Few issues today spark more controversy than outsourcing. Those squadrons of white-collar workers in India, the Philippines, and China are scaring the bejesus out of software jockeys across North America and Europe. According to Forrester Research, 1 in 9 jobs in the US information technology industry will move overseas by 2010. And it's not just tech work. Visit India's office parks and you'll see chartered accountants preparing American tax returns, lawyers researching American lawsuits, and radiologists reading CAT scans for US hospitals.

The reality behind the alarm is this: Outsourcing to Asia is overhyped in the short term, but underhyped in the long term. We're not all going to lose our jobs tomorrow. (The total number of jobs lost to offshoring so far represents less than 1 percent of the US labor force.) But as the cost of communicating with the other side of the globe falls essentially to zero, as India becomes (by 2010) the country with the most English speakers in the world, and as developing nations continue to mint millions of extremely capable knowledge workers, the professional lives of people in the West will change dramatically. If number crunching, chart reading, and code writing can be done for a lot less overseas and delivered to clients instantly via fiber-optic cable, that's where the work will go.

But these gusts of comparative advantage are blowing away only certain kinds of white-collar jobs - those that can be reduced to a set of rules, routines, and instructions. That's why narrow left-brain work such as basic computer coding, accounting, legal research, and financial analysis is migrating across the oceans. But that's also why plenty of opportunities remain for people and companies doing less routine work - programmers who can design entire systems, accountants who serve as life planners, and bankers expert less in the intricacies of Excel than in the art of the deal. Now that foreigners can do left-brain work cheaper, we in the US must do right-brain work better.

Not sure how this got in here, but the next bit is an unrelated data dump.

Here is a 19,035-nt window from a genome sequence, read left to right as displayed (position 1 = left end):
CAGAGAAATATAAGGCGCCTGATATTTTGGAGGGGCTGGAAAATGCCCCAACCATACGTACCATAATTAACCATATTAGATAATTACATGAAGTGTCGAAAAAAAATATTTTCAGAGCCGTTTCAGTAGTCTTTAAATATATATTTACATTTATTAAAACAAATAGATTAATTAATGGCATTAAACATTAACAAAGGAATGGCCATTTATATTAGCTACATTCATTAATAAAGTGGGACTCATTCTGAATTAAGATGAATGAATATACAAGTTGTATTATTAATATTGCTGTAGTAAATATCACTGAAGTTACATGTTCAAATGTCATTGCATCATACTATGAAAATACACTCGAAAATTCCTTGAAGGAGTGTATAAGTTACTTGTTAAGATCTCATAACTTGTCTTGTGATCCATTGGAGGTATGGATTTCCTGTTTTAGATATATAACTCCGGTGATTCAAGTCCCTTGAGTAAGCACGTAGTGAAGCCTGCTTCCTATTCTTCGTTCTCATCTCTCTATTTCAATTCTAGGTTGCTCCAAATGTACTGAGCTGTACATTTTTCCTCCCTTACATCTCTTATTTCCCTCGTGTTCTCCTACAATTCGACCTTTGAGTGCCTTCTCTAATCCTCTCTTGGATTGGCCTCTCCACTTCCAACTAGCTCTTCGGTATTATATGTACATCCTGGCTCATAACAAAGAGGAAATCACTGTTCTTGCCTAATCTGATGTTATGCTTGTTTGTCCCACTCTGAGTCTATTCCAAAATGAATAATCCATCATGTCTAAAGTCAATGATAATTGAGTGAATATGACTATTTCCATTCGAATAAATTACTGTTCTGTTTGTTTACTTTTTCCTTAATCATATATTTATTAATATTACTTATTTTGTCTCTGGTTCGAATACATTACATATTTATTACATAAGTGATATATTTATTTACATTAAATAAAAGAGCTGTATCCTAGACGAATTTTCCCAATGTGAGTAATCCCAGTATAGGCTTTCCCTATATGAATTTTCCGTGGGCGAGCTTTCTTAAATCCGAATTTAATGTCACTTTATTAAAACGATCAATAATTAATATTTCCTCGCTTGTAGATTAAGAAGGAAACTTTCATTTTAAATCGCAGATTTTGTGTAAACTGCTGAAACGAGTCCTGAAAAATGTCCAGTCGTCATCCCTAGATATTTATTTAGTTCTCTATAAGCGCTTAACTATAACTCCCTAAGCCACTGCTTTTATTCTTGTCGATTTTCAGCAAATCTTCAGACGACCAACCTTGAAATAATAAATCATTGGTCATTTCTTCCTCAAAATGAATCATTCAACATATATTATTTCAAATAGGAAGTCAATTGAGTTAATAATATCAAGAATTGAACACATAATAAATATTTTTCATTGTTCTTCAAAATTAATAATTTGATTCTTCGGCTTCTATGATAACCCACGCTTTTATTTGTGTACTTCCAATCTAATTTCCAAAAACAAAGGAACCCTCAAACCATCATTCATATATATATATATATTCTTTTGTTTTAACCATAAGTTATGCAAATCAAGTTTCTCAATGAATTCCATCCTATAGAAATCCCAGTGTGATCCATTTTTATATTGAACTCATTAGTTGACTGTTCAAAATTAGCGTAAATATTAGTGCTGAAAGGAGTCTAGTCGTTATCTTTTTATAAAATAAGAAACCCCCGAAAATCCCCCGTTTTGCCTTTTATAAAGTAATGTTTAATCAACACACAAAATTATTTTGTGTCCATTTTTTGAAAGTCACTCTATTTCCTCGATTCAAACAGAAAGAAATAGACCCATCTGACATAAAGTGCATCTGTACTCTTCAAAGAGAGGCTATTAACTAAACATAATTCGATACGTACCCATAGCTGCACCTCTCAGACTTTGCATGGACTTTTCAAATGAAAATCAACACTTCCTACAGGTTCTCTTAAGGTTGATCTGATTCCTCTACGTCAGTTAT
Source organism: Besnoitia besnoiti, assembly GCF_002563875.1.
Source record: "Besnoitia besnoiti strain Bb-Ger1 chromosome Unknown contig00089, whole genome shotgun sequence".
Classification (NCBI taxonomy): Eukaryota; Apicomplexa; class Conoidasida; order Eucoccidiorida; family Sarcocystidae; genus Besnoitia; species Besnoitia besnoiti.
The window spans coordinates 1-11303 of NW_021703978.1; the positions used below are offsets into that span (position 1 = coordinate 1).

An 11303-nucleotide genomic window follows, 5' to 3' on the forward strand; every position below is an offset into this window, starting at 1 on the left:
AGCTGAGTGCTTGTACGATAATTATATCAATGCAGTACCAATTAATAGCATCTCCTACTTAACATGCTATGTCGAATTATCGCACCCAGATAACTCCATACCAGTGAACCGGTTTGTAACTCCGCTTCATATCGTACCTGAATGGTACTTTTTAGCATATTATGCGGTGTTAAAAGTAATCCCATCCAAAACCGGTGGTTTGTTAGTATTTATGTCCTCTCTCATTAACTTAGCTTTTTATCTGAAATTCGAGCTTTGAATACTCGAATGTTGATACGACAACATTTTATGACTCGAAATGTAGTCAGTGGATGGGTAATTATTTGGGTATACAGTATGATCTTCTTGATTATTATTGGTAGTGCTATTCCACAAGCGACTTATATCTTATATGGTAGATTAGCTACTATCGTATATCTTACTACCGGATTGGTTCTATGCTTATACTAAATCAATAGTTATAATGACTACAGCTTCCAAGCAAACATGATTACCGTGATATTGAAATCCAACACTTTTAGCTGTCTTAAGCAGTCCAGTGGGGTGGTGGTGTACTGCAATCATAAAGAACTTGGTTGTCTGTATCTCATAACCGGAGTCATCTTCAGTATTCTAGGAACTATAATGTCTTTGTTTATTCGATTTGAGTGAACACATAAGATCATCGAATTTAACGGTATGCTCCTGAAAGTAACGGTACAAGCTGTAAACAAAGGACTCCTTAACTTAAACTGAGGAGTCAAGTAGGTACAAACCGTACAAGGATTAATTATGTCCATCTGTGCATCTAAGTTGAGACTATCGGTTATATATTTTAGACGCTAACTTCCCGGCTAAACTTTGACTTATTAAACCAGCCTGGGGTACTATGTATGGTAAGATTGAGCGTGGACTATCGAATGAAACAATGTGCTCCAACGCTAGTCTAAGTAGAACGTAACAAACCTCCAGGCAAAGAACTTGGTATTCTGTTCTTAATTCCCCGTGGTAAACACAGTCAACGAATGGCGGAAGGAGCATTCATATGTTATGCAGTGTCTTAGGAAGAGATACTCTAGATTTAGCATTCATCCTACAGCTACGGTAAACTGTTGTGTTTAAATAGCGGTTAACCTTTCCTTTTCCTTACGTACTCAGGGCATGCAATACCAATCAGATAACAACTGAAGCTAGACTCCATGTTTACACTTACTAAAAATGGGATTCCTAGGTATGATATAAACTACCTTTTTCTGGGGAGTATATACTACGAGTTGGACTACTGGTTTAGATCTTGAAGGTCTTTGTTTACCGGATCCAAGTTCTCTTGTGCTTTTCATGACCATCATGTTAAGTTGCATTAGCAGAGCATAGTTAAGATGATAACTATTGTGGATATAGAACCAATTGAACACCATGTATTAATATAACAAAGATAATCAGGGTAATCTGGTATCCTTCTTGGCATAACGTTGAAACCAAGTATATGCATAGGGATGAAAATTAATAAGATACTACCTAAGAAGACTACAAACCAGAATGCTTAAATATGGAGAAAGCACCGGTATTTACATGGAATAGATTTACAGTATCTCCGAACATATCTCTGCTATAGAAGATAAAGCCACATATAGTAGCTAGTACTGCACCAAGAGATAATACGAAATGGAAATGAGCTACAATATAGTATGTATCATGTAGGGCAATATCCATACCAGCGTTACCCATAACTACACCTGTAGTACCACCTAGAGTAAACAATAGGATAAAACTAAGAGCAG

Last century, machines proved they could replace human muscle. This century, technologies are proving they can outperform human left brains - they can execute sequential, reductive, computational work better, faster, and more accurately than even those with the highest IQs. (Just ask chess grandmaster Garry Kasparov.)

Consider jobs in financial services. Stockbrokers who merely execute transactions are history. Online trading services and market makers do such work far more efficiently. The brokers who survived have morphed from routine order-takers to less easily replicated advisers, who can understand a client's broader financial objectives and even the client's emotions and dreams.